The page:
J Clin Med Res
Journal of Clinical Medicine Research, ISSN 1918-3003 print, 1918-3011 online, Open Access
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Case Report

Volume 9, Number 12, December 2017, pages 1022-1025

A Case of Moderate Sprue-Like Enteropathy Associated With Telmisartan

Aurelio Negroa, Loredana De Marcob, Valentina Cesarioa, c, Rosaria Santia, Maria Chiara Bonia, Magda Zanellib

aInternal Medicine, Specialized Center of Secondary Hypertension and Gastroenterology, IRCCS-Arcispedale Santa Maria Nuova, Reggio Emilia, Italy
bUnit of Pathology, Department of Oncology and Advanced Technologies, IRCCS-Arcispedale Santa Maria Nuova, Reggio Emilia, Italy
cCorresponding Author: Valentina Cesario, Internal Medicine, Specialized Center of Secondary Hypertension and Gastroenterology, IRCCS-Arcispedale Santa Maria Nuova, Reggio Emilia, Italy

Manuscript submitted April 21, 2017, accepted May 2, 2017
Short title: Sprue-Like Enteropathy
doi: https://doi.org/10.14740/jocmr3047w


Sprue-like enteropathy associated with olmesartan medoxomil use has been recently reported. Its clinical manifestations include diarrhea, weight loss and malabsorption. Duodenal biopsies show villous atrophy (VA) with or without intraepithelial lymphocytosis and inflammation of the lamina propria. Serology for celiac disease (CD) is negative and gluten-free diet does not result in clinical improvement. Symptoms resolve after olmesartan discontinuation. Follow-up biopsies show recovery/improvement of the duodenum. Whether sprue-like enteropathy is a specific adverse reaction to olmesartan or rather a class effect of angiotensin-receptor blockers (ARBs) remains a controversial issue. We report a case of sprue-like enteropathy associated with telmisartan. A 52-year-old man presented with chronic diarrhea, abdominal discomfort and significant weight loss. In the last 3 years, he had been treated with telmisartan 40 mg/day for hypertension after right adrenalectomy for an aldosterone-producing adenoma. Laboratory investigations showed no significant abnormalities: Hb 13.6 g/dL, serum albumin 3.9 g/dL, total cholesterol 193 mg/dL, serum creatinine 0.99 mg/dL, sodium 143.6 mmol/L, K+ 4.3 mmol/L, calcium 9.3 mg/dL, phosphorus 3.9 mg/dL and 25-OH-D3 27.7 ng/mL. Duodenal histology showed subtotal VA and inflammation of the lamina propria. CD serology was negative. HLA-DQ typing showed absence of the DQ2/DQ8 haplotypes. After telmisartan discontinuation, patient’s symptoms subsided, and his body weight increased despite persistence of a gluten-containing diet. Follow-up biopsies at 3 showed progressive duodenal recovery. Very few cases of sprue-like enteropathy associated with ARBs other than olmesartan have been reported. Our case of telmisartan-associated enteropathy further suggests that sprue-like disease may be a class effect of ARBs.

Keywords: Sprue-like enteropathy; Telmisartan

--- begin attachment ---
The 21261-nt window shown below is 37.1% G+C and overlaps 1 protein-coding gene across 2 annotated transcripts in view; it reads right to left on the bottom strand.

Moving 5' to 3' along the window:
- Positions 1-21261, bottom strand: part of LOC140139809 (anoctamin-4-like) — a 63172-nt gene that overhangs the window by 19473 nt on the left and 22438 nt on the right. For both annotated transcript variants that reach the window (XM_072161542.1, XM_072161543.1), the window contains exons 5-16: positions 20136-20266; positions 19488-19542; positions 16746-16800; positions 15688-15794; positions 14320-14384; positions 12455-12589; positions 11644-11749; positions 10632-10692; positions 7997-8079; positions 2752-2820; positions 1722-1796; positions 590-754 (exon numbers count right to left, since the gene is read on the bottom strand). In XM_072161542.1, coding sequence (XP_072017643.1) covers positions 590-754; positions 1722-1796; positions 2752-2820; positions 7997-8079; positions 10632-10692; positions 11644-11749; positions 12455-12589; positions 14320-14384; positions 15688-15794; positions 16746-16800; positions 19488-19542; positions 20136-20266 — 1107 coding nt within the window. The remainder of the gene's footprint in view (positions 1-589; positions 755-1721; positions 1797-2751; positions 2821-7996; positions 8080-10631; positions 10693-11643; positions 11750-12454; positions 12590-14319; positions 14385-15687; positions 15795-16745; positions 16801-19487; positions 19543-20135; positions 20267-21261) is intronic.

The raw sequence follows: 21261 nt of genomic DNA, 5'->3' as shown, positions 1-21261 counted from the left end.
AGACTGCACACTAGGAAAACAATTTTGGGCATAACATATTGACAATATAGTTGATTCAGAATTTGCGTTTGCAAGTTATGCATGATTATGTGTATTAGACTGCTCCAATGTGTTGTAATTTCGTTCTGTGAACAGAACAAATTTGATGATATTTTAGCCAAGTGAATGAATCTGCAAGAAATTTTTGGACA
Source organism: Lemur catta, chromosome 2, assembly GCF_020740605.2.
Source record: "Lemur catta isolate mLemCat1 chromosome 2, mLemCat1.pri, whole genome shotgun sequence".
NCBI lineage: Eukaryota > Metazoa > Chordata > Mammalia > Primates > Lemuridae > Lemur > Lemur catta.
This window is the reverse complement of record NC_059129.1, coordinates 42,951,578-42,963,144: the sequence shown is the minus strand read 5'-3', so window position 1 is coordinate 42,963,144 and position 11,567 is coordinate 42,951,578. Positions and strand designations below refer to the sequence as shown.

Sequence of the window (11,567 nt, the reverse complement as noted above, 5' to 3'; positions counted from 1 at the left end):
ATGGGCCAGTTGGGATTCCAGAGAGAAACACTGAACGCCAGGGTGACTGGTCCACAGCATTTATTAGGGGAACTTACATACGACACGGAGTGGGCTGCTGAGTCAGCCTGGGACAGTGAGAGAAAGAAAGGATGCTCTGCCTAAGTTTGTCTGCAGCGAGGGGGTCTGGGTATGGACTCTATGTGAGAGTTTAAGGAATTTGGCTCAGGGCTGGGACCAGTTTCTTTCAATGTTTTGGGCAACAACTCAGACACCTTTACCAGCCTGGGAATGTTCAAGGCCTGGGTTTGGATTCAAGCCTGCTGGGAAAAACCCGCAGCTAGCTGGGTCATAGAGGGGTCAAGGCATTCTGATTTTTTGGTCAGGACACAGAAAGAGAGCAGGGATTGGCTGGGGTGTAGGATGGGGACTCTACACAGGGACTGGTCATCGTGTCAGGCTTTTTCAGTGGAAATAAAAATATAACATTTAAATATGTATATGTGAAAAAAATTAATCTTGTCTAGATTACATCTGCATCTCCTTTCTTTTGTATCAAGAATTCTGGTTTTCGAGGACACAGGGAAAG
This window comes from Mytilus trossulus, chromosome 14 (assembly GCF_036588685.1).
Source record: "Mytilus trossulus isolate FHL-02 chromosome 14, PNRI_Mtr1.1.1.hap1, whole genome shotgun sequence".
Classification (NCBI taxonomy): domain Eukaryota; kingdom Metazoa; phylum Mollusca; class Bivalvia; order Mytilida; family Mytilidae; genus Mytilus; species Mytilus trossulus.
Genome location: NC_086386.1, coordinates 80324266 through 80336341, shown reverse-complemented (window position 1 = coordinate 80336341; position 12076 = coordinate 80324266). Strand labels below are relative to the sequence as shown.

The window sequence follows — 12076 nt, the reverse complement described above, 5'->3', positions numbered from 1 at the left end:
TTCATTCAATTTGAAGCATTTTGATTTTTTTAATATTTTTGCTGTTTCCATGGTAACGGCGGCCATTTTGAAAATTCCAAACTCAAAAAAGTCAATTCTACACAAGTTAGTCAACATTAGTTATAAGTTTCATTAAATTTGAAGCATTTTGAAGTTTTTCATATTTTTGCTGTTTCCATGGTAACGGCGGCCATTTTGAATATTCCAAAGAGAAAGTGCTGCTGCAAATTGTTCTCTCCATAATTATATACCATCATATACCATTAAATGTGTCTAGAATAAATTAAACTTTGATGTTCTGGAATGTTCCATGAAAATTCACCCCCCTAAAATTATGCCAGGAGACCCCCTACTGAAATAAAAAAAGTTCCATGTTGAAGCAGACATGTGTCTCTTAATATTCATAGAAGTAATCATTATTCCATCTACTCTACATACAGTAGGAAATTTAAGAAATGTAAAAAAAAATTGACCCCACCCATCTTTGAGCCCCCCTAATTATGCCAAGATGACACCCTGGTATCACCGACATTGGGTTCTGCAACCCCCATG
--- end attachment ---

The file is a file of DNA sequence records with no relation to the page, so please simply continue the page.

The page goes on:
Drug-associated small bowel enteropathy mimicking celiac disease (CD) has been previously reported in association with azathioprine, mycophenolate mofetil, methotrexate, and non-steroidal anti-inflammatory drugs [1-3]. Recently, a sprue-like enteropathy associated with the use of olmesartan, an angiotensin II type 1 receptor blocker (ARB), has been described in two case series [4, 5]. The main clinical manifestations, which develop several months or years after the initiation of olmesartan therapy, include chronic diarrhea, steatorrhea, weight loss and malabsorption. Anemia, hypoalbuminemia and electrolyte abnormalities are present in many patients. Symptoms may be very severe and sometimes life-threatening. Duodenal biopsies show variable degrees of villous atrophy (VA), with or without intraepithelial lymphocytosis or subepithelial collagen deposition. Crypt hypertrophy and inflammation of the lamina propria may also be found. In addition to small bowel involvement, lymphocytic gastritis and/or microscopic colitis may be present as well [4]. Serology for CD is negative and gluten-free diet is not beneficial. However, a high proportion of patients with olmesartan-associated enteropathy carry the HLA-DQ2 and/or DQ8 haplotypes, which are also present in most patients with CD [4]. Discontinuation of olmesartan results in clinical and histologic improvement, while inadvertent rechallenge leads to prompt recurrence of symptoms [4, 5].

Based on the published case series and the reports received by FDA’s Adverse Event Reporting System, FDA included sprue-like enteropathy among the adverse reactions to olmesartan in July 2013. Since then, other case series and single case reports have further supported the association between olmesartan and sprue-like enteropathy [6-12]. Whether this association is limited to olmesartan or concerns the whole ARBs class is an unresolved issue. A large cohort study has shown that only olmesartan, unlike other ARBs, is associated with an increased risk of severe intestinal malabsorption resulting in hospitalization [13]. On the other hand, single cases of sprue-like enteropathy associated with other ARBs (irbesartan, valsartan, and losartan, respectively) have been reported [9, 14, 15]. At our knowledge, a case of terminal ileitis and another of sprue-like enteropathy associated with telmisartan have been observed [16, 17]. Herein, we report a case of an only moderate telmisartan-induced sprue-like enteropathy. This case further corroborates this condition as a class effect of ARBs.

Case Report▴Top 

A 52-year-old man presented to our hospital in December 2016 for chronic diarrhea and a 7 kg weight loss over the preceding 6 months. He reported 4 - 5 daily evacuations of voluminous, pale, malodorous, non-bloody diarrhea associated with bloating. He also complained of fatigue, nausea, abdominal discomfort, and loss of appetite with an usual gluten-containing diet. In the last 3 years, he had been taking telmisartan 40 mg/day for mild hypertension. The patient was not taking any other medication. His medical history was remarkable for right adrenal gland removal for an aldosterone-secreting cortical adenoma 3 years before. On admission, his blood pressure was 128/81 mm Hg and his body weight was 69 kg. Physical examination showed mild abdominal tenderness. Laboratory tests revealed no significant abnormalities: Hb 13.6 g/dL, serum albumin 3.9 g/dL, total cholesterol 193 mg/dL, serum creatinine 0.99 mg/dL, sodium 143.6 mmol/L, K+ 4.3 mmol/L, calcium 9.3 mg/dL, phosphorus 3.9 mg/dL and 25-OH-D3 (27.7 ng/mL). Fecal occult blood tests repeatedly yielded negative results, as well as the stool cultures for Salmonella, Shigella, Campylobacter and Enteropathogenic Escherichia coli and Clostridium difficile antigen and A/B toxins assays. Repeated microscopic stool evaluation showed neither ova nor Cryptosporidium nor other Coccidii. Giardia and Entamoeba histolytica/dispar antigens detection tests were negative. Anti-tissue transglutaminase antibodies were absent. HLA-DQ typing was negative for CD permissive haplotypes (HLA DQ2/8). Immunofluorescence assay for antinuclear antibodies was negative. Both the ultrasound and thoracic/abdominal computed tomography scan showed normal findings. The patient underwent an esophagogastroduodenoscopy (EGDS) and biopsies of the duodenum revealed a mild and partial VA with superficial erosions and without increase in intraepithelial lymphocytes (Fig. 1). A colonoscopy was performed and histological evaluation of multiple colonic biopsies showed a moderate inflammatory infiltrate with a mild increase of eosinophils in the left colon.